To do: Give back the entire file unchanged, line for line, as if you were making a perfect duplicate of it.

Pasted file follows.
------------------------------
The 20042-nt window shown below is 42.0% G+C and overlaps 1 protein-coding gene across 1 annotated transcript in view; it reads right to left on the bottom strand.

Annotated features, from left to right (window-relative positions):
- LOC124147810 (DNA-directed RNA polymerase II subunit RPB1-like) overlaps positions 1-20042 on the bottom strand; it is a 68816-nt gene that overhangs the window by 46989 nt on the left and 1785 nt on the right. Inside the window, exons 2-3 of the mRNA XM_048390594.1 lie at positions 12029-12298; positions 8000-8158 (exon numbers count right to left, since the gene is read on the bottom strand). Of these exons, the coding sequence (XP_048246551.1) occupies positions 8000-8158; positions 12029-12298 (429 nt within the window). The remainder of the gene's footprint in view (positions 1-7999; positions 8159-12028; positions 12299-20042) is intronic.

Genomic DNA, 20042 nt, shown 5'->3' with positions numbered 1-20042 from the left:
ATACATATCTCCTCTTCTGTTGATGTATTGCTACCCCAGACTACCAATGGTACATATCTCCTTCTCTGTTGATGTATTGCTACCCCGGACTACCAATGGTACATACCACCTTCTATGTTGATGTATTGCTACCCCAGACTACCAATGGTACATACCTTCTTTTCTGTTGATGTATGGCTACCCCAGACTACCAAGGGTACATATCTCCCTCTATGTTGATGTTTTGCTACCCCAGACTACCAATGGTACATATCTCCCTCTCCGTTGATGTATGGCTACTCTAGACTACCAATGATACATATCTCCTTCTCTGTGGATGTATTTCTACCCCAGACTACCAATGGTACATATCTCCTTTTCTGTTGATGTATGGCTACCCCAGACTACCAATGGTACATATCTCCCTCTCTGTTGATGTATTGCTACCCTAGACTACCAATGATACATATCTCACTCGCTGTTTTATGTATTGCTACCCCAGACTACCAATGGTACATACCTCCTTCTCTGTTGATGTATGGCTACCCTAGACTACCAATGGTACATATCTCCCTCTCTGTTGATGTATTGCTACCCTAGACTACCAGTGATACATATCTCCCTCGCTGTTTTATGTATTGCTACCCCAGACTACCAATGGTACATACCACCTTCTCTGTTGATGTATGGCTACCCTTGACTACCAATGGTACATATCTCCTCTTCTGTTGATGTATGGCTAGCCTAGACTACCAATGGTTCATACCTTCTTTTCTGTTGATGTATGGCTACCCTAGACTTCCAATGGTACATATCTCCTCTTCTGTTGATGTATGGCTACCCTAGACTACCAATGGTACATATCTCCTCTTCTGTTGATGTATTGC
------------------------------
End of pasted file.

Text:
The 20042-nt window shown below is 42.0% G+C and overlaps 1 protein-coding gene across 1 annotated transcript in view; it reads right to left on the bottom strand.

Annotated features, from left to right (window-relative positions):
- LOC124147810 (DNA-directed RNA polymerase II subunit RPB1-like) overlaps positions 1-20042 on the bottom strand; it is a 68816-nt gene that overhangs the window by 46989 nt on the left and 1785 nt on the right. Inside the window, exons 2-3 of the mRNA XM_048390594.1 lie at positions 12029-12298; positions 8000-8158 (exon numbers count right to left, since the gene is read on the bottom strand). Of these exons, the coding sequence (XP_048246551.1) occupies positions 8000-8158; positions 12029-12298 (429 nt within the window). The remainder of the gene's footprint in view (positions 1-7999; positions 8159-12028; positions 12299-20042) is intronic.

Genomic DNA, 20042 nt, shown 5'->3' with positions numbered 1-20042 from the left:
ATACATATCTCCTCTTCTGTTGATGTATTGCTACCCCAGACTACCAATGGTACATATCTCCTTCTCTGTTGATGTATTGCTACCCCGGACTACCAATGGTACATACCACCTTCTATGTTGATGTATTGCTACCCCAGACTACCAATGGTACATACCTTCTTTTCTGTTGATGTATGGCTACCCCAGACTACCAAGGGTACATATCTCCCTCTATGTTGATGTTTTGCTACCCCAGACTACCAATGGTACATATCTCCCTCTCCGTTGATGTATGGCTACTCTAGACTACCAATGATACATATCTCCTTCTCTGTGGATGTATTTCTACCCCAGACTACCAATGGTACATATCTCCTTTTCTGTTGATGTATGGCTACCCCAGACTACCAATGGTACATATCTCCCTCTCTGTTGATGTATTGCTACCCTAGACTACCAATGATACATATCTCACTCGCTGTTTTATGTATTGCTACCCCAGACTACCAATGGTACATACCTCCTTCTCTGTTGATGTATGGCTACCCTAGACTACCAATGGTACATATCTCCCTCTCTGTTGATGTATTGCTACCCTAGACTACCAGTGATACATATCTCCCTCGCTGTTTTATGTATTGCTACCCCAGACTACCAATGGTACATACCACCTTCTCTGTTGATGTATGGCTACCCTTGACTACCAATGGTACATATCTCCTCTTCTGTTGATGTATGGCTAGCCTAGACTACCAATGGTTCATACCTTCTTTTCTGTTGATGTATGGCTACCCTAGACTTCCAATGGTACATATCTCCTCTTCTGTTGATGTATGGCTACCCTAGACTACCAATGGTACATATCTCCTCTTCTGTTGATGTATTGC